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Imagine series

Posted on May 10, 2020  - By Rebecca Moore

They’re pushing nails into his wrists, and I feel them piercing mine. He screams out the way He used to as a baby — the same tone, just deeper and infinitely more painful. I see blood covering His skin and remember that’s how He looked when I first met Him. This time, it’s soaking into His beard and eyebrows and dripping off His fingertips.

This isn’t how it was supposed to be.

…but somehow, too, I feel like I’ve always known we’d be here.

* * *

His first cry was the most beautiful thing I’d ever heard. He screamed and screamed, breathing the air He’d created, held by a father who’d been waiting for Him to come his whole life and his parents’ lives and grandparents’ lives.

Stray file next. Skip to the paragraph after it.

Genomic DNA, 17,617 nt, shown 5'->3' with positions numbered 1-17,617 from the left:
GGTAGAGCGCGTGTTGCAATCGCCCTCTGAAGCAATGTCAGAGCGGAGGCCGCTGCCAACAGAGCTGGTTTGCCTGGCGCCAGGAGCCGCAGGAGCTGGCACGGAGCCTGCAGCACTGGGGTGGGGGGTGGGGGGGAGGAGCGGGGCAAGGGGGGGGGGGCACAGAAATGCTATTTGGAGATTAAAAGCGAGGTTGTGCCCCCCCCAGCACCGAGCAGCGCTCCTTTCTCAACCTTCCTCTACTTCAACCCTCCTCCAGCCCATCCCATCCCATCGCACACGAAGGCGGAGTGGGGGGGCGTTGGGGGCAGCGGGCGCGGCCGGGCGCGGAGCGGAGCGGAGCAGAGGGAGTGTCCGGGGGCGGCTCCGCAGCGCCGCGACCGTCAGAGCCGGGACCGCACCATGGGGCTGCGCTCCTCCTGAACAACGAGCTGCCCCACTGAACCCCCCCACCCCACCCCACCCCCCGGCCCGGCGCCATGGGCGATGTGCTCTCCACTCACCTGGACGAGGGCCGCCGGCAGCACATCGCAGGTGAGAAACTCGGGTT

Joseph cleaned Him and wrapped Him tightly and handed Him to me. I looked into His eyes and expected to see a glow or a perfect face, but He was normal. A little bit like me — my nose, my chin — but purple and wrinkled.

He didn’t have control over His arms and legs. They flailed and jerked and kept coming out of the swaddling we wrapped Him in. And I thought His crying would never stop. I was crying along with Him.

He’s here. He’s here.

I hadn’t cared about the stench of the animals until I held Him. Suddenly, I worried it might be bad for His lungs or might keep Him from sleeping. I noticed how loudly the ox was lowing and donkeys braying — they were all I could hear besides His cries.

Joseph was calm, cleaning up around us. He was overjoyed and overwhelmed and scared and protective. He stepped outside and came back with the animals’ trough. He fluffed the hay inside and spread a cloth over the top before taking our Son and laying Him gently in the feeding manger.